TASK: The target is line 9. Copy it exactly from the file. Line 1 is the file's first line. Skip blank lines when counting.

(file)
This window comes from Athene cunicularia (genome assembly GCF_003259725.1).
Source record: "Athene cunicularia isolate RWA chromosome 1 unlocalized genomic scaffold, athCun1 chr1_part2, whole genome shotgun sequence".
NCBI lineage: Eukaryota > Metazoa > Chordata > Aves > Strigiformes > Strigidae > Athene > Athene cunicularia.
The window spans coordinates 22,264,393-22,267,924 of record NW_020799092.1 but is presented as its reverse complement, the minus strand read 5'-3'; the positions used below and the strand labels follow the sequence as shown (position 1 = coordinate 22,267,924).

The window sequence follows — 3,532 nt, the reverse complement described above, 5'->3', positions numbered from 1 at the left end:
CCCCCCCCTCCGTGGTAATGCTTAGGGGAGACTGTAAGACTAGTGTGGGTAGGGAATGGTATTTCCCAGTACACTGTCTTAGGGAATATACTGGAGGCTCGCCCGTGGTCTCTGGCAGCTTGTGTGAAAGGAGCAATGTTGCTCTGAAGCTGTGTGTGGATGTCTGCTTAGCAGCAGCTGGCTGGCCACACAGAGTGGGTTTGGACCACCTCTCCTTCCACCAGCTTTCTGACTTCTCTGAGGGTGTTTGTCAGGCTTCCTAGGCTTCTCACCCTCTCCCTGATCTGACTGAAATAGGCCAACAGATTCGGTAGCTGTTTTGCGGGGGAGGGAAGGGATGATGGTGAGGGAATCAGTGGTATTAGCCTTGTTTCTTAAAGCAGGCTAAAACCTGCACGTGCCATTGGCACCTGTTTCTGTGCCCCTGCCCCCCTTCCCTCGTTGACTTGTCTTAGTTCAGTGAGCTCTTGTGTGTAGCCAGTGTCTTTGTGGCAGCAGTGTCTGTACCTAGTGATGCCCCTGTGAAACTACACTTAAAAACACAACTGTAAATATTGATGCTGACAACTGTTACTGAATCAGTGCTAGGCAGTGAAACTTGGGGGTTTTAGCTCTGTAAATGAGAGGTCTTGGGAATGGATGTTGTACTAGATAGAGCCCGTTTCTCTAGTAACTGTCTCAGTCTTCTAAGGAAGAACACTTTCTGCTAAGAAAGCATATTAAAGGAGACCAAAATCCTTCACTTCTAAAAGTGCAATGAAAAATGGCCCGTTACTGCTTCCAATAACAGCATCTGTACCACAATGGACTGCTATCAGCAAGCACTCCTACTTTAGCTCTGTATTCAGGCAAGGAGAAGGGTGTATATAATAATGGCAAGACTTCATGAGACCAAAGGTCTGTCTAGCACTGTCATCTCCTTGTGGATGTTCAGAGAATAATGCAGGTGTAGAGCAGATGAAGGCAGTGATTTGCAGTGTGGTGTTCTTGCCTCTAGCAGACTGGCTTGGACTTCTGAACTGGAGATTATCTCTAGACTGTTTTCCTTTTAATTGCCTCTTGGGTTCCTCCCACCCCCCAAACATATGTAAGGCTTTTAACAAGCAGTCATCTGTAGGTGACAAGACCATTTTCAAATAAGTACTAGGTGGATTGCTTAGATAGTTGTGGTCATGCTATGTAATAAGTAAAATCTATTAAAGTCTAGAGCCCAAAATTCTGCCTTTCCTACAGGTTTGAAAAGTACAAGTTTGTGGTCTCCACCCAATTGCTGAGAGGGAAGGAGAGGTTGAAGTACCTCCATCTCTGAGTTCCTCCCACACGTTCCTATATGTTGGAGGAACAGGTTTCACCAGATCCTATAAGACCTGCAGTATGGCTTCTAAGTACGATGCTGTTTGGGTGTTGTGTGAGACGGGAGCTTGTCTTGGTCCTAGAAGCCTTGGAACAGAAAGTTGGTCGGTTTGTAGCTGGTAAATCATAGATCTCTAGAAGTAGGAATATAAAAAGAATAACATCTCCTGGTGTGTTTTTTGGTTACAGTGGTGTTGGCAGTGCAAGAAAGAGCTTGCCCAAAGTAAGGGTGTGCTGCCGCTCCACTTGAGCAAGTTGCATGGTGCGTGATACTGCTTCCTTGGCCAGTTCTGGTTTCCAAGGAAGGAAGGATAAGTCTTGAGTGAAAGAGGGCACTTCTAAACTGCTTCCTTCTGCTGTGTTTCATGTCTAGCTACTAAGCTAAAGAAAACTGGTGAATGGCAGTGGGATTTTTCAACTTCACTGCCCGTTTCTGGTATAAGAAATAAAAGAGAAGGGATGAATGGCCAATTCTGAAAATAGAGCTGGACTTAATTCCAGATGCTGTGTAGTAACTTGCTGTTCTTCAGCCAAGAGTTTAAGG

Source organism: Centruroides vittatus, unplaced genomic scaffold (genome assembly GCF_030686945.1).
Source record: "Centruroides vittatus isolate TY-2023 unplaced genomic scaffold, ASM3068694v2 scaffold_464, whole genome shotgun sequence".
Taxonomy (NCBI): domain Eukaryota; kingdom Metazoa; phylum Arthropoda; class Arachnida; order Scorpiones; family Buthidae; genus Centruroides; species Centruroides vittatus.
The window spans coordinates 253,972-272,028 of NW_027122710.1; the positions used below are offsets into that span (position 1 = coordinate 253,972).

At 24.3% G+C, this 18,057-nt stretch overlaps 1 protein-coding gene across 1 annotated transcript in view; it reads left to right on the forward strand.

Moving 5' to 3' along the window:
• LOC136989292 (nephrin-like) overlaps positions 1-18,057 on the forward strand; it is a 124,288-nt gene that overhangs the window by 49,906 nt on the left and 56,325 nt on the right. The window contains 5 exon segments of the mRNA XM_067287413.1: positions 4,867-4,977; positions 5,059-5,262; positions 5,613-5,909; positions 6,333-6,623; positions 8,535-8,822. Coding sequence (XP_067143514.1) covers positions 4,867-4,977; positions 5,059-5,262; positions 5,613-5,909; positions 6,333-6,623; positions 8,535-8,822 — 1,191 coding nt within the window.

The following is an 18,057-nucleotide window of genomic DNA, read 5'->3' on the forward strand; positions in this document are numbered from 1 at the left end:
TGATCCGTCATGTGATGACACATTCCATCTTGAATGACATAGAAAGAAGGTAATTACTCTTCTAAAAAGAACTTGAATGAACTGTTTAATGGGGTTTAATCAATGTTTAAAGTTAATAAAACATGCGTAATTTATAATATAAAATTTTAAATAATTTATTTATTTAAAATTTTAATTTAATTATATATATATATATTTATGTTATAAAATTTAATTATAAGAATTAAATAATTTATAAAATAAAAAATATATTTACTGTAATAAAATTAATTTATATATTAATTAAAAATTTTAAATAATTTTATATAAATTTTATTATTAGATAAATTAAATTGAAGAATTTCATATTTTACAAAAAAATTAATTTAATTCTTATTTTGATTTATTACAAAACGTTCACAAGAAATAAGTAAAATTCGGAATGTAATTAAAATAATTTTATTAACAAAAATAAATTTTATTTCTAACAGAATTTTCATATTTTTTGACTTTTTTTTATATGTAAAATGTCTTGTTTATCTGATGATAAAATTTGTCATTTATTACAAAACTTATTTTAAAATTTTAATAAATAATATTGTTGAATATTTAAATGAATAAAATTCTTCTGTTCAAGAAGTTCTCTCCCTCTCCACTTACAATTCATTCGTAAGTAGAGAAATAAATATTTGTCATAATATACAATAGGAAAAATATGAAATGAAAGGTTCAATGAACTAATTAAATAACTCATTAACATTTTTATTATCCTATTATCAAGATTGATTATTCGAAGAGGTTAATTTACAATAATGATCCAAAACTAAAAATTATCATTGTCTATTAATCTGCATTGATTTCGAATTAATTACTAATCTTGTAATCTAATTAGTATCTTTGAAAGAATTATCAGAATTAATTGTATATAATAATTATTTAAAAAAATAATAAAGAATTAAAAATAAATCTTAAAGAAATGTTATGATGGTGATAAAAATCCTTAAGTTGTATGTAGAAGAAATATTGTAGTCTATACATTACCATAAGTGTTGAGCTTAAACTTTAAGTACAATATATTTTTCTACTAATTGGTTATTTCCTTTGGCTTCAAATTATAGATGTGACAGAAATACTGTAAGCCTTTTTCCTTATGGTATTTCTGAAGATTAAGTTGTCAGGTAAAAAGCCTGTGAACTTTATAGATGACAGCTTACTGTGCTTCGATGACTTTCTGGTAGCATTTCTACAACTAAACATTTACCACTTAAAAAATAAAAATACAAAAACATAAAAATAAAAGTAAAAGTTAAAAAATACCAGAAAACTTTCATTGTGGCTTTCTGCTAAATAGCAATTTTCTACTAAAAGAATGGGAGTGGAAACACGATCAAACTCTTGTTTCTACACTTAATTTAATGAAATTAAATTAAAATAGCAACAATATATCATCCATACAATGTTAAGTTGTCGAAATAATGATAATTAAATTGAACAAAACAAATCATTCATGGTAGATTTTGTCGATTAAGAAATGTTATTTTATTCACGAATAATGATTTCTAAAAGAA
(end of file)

Taxonomy (NCBI): domain Eukaryota; kingdom Metazoa; phylum Arthropoda; class Arachnida; order Scorpiones; family Buthidae; genus Centruroides; species Centruroides vittatus.